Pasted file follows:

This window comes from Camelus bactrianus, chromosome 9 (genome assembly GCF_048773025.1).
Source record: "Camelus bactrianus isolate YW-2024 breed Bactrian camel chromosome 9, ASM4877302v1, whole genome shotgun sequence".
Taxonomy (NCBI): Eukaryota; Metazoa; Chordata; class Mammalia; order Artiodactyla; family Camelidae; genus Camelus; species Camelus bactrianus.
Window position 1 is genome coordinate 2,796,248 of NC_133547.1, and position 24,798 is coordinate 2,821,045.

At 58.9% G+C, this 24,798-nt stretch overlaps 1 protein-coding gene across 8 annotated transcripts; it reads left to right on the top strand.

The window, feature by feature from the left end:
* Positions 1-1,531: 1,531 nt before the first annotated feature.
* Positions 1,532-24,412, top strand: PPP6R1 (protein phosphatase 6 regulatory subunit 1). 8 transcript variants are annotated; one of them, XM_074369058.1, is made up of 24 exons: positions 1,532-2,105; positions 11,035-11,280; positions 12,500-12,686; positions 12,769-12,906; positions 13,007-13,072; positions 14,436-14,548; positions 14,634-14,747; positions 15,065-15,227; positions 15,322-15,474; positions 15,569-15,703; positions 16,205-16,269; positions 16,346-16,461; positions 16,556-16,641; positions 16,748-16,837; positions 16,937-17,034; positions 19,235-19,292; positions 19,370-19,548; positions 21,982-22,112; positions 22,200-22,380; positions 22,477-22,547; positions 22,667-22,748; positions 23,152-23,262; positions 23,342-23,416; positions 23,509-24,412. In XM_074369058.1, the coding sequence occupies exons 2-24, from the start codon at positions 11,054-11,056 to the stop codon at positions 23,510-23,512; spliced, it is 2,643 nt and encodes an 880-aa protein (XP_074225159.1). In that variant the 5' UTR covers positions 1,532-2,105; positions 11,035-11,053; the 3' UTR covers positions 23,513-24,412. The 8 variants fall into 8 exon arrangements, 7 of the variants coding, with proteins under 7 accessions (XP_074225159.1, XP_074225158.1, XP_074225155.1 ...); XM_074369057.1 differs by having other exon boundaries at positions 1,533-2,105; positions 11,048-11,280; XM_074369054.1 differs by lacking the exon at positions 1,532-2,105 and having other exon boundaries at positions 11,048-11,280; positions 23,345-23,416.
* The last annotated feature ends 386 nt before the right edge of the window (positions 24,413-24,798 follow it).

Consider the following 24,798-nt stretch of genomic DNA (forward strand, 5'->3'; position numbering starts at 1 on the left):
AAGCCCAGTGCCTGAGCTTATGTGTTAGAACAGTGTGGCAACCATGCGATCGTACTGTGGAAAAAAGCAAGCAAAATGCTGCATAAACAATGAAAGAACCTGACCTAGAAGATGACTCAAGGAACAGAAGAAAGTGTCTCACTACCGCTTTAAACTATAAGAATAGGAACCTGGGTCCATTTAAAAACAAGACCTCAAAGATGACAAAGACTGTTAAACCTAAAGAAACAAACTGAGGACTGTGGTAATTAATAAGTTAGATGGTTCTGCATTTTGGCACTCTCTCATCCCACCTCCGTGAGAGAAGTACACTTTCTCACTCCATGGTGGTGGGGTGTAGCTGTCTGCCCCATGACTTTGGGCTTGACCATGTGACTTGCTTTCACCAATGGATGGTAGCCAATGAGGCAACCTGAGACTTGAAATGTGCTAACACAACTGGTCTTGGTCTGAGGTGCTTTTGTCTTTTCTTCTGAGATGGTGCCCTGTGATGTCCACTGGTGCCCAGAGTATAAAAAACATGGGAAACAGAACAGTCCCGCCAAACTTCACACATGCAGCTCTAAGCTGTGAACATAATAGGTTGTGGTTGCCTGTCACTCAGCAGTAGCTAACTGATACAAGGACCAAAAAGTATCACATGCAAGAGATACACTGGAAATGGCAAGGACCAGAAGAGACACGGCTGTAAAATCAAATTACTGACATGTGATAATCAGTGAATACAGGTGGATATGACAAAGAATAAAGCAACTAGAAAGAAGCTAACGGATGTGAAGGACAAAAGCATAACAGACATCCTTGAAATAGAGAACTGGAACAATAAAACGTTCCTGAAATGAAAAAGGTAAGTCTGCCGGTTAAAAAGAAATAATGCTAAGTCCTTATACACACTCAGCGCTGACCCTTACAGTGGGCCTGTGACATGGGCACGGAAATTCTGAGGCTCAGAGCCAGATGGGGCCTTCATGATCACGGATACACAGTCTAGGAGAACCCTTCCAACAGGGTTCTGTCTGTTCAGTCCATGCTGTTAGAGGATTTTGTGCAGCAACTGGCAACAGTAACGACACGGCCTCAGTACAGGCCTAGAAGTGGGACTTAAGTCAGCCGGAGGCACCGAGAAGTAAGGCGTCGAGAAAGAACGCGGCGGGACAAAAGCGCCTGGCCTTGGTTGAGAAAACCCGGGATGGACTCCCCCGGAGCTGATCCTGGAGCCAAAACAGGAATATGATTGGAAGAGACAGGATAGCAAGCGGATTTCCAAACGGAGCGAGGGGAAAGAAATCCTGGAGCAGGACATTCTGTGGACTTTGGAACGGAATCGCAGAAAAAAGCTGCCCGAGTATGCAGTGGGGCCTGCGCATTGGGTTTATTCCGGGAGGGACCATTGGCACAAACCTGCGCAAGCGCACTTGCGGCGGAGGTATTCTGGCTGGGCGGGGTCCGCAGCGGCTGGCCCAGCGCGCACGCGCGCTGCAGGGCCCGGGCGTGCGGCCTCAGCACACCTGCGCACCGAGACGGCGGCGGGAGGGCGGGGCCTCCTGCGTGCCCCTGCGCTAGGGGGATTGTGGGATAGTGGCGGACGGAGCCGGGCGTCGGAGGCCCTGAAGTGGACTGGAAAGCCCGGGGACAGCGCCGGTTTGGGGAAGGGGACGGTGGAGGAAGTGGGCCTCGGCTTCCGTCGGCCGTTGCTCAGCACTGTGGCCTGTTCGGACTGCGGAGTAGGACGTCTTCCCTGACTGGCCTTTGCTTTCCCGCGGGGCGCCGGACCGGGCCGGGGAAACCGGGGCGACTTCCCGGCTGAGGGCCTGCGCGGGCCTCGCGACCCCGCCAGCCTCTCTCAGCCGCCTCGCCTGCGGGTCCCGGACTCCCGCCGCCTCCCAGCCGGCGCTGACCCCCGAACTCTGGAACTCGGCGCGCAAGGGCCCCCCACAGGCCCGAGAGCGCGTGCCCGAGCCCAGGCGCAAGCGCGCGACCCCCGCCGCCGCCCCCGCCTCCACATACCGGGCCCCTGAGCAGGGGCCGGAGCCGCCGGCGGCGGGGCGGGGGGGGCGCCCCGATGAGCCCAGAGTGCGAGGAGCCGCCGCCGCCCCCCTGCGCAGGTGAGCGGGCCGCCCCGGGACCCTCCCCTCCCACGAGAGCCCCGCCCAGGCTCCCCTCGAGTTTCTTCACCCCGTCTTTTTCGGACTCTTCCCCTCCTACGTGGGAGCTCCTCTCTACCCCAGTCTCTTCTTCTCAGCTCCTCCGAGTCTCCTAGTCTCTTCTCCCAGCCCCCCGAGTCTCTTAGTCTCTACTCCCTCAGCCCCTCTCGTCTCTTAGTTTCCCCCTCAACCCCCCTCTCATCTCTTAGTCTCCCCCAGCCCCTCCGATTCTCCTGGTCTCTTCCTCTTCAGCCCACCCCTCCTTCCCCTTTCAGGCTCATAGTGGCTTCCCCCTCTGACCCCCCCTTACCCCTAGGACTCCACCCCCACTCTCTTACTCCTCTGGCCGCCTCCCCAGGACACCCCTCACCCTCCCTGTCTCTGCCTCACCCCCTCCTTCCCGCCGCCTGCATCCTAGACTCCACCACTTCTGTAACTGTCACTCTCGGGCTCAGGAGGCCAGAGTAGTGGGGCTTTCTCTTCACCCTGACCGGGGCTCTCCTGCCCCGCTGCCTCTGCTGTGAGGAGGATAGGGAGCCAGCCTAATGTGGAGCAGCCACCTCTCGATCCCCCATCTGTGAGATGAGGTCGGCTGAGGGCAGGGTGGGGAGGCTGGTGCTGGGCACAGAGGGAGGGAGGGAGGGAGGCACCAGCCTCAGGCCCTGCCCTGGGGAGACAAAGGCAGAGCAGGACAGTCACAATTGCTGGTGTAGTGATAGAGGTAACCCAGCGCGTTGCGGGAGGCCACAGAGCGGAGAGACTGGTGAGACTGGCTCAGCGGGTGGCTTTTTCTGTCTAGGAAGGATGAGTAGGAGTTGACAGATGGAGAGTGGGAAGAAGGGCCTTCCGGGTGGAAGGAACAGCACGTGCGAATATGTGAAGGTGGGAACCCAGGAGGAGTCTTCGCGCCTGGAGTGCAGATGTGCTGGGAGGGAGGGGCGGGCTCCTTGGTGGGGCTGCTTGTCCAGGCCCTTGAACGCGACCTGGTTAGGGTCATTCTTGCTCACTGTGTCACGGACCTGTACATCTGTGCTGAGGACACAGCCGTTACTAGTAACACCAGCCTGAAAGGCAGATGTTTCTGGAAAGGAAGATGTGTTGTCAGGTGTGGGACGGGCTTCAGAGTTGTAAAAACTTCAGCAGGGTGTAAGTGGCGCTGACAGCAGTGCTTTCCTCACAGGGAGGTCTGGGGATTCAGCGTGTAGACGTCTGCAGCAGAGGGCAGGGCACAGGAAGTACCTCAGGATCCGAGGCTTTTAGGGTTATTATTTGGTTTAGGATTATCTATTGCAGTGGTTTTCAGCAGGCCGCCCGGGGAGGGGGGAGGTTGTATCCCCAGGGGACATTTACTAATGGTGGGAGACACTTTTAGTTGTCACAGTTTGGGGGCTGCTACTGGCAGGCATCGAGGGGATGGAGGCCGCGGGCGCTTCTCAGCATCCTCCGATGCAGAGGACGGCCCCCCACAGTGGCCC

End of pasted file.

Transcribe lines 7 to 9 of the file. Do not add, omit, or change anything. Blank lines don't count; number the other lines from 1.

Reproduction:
* Positions 1-1,531: 1,531 nt before the first annotated feature.
* Positions 1,532-24,412, top strand: PPP6R1 (protein phosphatase 6 regulatory subunit 1). 8 transcript variants are annotated; one of them, XM_074369058.1, is made up of 24 exons: positions 1,532-2,105; positions 11,035-11,280; positions 12,500-12,686; positions 12,769-12,906; positions 13,007-13,072; positions 14,436-14,548; positions 14,634-14,747; positions 15,065-15,227; positions 15,322-15,474; positions 15,569-15,703; positions 16,205-16,269; positions 16,346-16,461; positions 16,556-16,641; positions 16,748-16,837; positions 16,937-17,034; positions 19,235-19,292; positions 19,370-19,548; positions 21,982-22,112; positions 22,200-22,380; positions 22,477-22,547; positions 22,667-22,748; positions 23,152-23,262; positions 23,342-23,416; positions 23,509-24,412. In XM_074369058.1, the coding sequence occupies exons 2-24, from the start codon at positions 11,054-11,056 to the stop codon at positions 23,510-23,512; spliced, it is 2,643 nt and encodes an 880-aa protein (XP_074225159.1). In that variant the 5' UTR covers positions 1,532-2,105; positions 11,035-11,053; the 3' UTR covers positions 23,513-24,412. The 8 variants fall into 8 exon arrangements, 7 of the variants coding, with proteins under 7 accessions (XP_074225159.1, XP_074225158.1, XP_074225155.1 ...); XM_074369057.1 differs by having other exon boundaries at positions 1,533-2,105; positions 11,048-11,280; XM_074369054.1 differs by lacking the exon at positions 1,532-2,105 and having other exon boundaries at positions 11,048-11,280; positions 23,345-23,416.
* The last annotated feature ends 386 nt before the right edge of the window (positions 24,413-24,798 follow it).